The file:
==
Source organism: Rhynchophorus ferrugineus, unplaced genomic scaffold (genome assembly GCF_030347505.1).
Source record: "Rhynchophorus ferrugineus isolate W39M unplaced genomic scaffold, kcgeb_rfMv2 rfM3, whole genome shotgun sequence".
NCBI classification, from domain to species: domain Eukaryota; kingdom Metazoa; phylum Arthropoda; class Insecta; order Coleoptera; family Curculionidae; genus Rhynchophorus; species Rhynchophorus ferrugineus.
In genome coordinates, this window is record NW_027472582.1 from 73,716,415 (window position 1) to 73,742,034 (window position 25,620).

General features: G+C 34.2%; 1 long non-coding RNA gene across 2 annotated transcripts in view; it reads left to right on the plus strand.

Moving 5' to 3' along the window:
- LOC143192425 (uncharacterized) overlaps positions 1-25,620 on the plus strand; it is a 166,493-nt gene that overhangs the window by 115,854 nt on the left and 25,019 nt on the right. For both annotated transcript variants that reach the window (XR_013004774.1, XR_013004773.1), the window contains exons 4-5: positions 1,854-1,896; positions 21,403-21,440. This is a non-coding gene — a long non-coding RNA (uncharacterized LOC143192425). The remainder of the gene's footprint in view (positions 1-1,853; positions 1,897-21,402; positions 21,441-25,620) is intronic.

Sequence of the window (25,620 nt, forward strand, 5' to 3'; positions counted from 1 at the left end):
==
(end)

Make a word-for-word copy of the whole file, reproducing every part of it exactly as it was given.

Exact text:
Source organism: Rhynchophorus ferrugineus, unplaced genomic scaffold (genome assembly GCF_030347505.1).
Source record: "Rhynchophorus ferrugineus isolate W39M unplaced genomic scaffold, kcgeb_rfMv2 rfM3, whole genome shotgun sequence".
NCBI classification, from domain to species: domain Eukaryota; kingdom Metazoa; phylum Arthropoda; class Insecta; order Coleoptera; family Curculionidae; genus Rhynchophorus; species Rhynchophorus ferrugineus.
In genome coordinates, this window is record NW_027472582.1 from 73,716,415 (window position 1) to 73,742,034 (window position 25,620).

General features: G+C 34.2%; 1 long non-coding RNA gene across 2 annotated transcripts in view; it reads left to right on the plus strand.

Moving 5' to 3' along the window:
- LOC143192425 (uncharacterized) overlaps positions 1-25,620 on the plus strand; it is a 166,493-nt gene that overhangs the window by 115,854 nt on the left and 25,019 nt on the right. For both annotated transcript variants that reach the window (XR_013004774.1, XR_013004773.1), the window contains exons 4-5: positions 1,854-1,896; positions 21,403-21,440. This is a non-coding gene — a long non-coding RNA (uncharacterized LOC143192425). The remainder of the gene's footprint in view (positions 1-1,853; positions 1,897-21,402; positions 21,441-25,620) is intronic.

Sequence of the window (25,620 nt, forward strand, 5' to 3'; positions counted from 1 at the left end):